My experience with deer hunting in New Jersey, where I grew up, and Virginia, where I lived for 24 years, was not always positive, because hunters were too often suburban yahoos crashing through the woods with guns, recklessly shooting at anything that moves. The key to controlled hunting is for hunting organizations and the government agencies that oversee hunting to offer and require firearms and safety education.

I’m a wildlife fan. I always have been. I still fondly remember the early wildlife encounters I had, especially trips to the Everglades in Florida, where I saw alligators and all kinds of birds. I can also recall seeing bald eagles perched in a tree overhead several times while foxhunting in Virginia. And it’s always a highlight of my day if I see a bobcat or a fox on our farm or a red-tailed hawk soaring overhead.

 But when I lived in Virginia, the problem was deer, of which there are about 32 million, more than there when Columbus arrived here more than 500 years ago, according to the National Wildlife Research Center.

And they seemed to live mostly on the road. From November to about February, when I’d drive home in the twilight or dark, I’d be on extra alert for deer jumping in front of me, because twice I had accidents involving deer. The first happened at about 8:30 a.m.—a deer jumped over a hedge onto a gravel road right in front of me as driving to work; I slammed on breaks and frightened the doe, who fell in front of me just before my front bumper struck her, severely wounding her, but not killing her. She struggled off and presumably died later. The second time it was a buck, at about 6:00 p.m. I saw something leap at me as I drove past in my pickup truck, and he slammed into the left-rear fender, right behind the wheel, after leaping into the road. I don’t know what his injuries were, but I had a big dent.

Obviously that deer wasn’t attacking me—he was probably running from something or to somewhere, and I just happened to be in his way—so I laugh at the panic that deer sometimes cause. I’ve seen video of people running away, screaming in terror, when a deer gets in the grocery store parking lot or in an aisle. They’re far more scared of you than you are of them, and all they want to do is get away. But people act as if they’ve encountered a long-legged lion. It’s a sign of how far removed our society has become from animals, including the wildlife we’ve brought back from the brink.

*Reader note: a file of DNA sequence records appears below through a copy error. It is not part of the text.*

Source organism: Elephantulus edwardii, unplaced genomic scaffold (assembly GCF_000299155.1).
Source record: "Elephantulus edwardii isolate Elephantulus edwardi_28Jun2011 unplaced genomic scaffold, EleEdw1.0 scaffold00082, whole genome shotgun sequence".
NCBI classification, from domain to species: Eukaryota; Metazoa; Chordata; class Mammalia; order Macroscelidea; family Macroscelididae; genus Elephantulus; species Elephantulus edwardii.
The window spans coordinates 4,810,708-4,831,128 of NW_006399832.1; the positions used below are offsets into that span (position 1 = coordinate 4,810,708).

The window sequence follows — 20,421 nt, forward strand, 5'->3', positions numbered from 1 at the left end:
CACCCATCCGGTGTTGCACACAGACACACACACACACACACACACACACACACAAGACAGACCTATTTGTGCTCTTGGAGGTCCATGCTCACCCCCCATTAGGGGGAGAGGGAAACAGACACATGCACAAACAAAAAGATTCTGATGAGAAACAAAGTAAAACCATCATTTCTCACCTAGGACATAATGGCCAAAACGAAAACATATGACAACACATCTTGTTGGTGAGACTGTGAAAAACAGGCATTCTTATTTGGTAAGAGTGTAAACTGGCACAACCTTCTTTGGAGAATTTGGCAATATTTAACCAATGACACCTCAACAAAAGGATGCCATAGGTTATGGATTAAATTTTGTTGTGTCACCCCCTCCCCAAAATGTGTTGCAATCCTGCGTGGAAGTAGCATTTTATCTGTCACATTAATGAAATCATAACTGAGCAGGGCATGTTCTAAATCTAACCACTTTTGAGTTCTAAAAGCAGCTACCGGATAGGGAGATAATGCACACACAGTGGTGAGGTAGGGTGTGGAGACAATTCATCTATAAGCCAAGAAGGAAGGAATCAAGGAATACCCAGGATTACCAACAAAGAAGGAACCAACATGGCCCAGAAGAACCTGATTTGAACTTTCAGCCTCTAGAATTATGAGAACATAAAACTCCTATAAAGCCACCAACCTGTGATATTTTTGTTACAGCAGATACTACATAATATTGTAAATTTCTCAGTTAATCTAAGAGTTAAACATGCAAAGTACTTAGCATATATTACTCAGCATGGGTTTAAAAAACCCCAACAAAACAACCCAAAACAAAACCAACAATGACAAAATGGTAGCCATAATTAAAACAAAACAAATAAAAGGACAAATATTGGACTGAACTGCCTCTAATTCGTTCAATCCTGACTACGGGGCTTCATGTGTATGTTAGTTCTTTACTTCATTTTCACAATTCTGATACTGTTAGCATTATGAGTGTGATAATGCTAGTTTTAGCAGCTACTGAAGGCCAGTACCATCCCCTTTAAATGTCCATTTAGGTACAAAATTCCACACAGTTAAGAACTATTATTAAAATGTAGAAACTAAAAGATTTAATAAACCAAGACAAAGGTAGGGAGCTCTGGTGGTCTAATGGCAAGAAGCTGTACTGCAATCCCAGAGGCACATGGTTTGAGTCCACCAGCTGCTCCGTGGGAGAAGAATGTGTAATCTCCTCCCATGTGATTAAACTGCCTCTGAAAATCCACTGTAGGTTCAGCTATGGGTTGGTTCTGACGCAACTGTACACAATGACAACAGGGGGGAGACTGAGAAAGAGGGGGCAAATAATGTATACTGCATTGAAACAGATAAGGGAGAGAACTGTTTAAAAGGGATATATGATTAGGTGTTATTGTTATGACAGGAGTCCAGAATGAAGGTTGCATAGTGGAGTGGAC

On the other hand, feral pigs, of which there are about 5.5 million, really are dangerous. I’d never encountered them before I moved here to California in 2006, but they now live in 48 states. Like deer, they’re a road hazard, but the damage they can do to your car is even more substantial because it’s like hitting a large rock—they weigh between 200 and 350 pounds, and their bones and hide are so much tougher than a deer’s. I’m glad I only occasionally drive at night these days, as I’ve witnessed two pig-car collisions on the road in front of our farm.

Feral pigs are not indigenous to North America; the Spanish brought them with them when they came to colonize the continent. Pigs will also tear up your fields or gardens, but the biggest danger is to your pets, family and friends or you. If you surprise one, especially a sow with piglets, you could be in serious trouble. They’re very aggressive, with tusks and fangs, and they’re not too afraid of humans.

Two years ago, we lived for about two weeks in a serious state of anxiety because we had a very large boar who’d decided our barnyard was a comfy spot. I chased him down the driveway just after dawn one morning, and we didn’t actually see him again (although we saw signs he’d been there overnight) until about a week later. He was weak and very lame, presumably because he’d been hit by a car, and the next morning we found him dying in our manure pile, after digging himself a warm hole. We worked carefully around his hulk for about an hour, before a friend came and dispatched him with a pistol.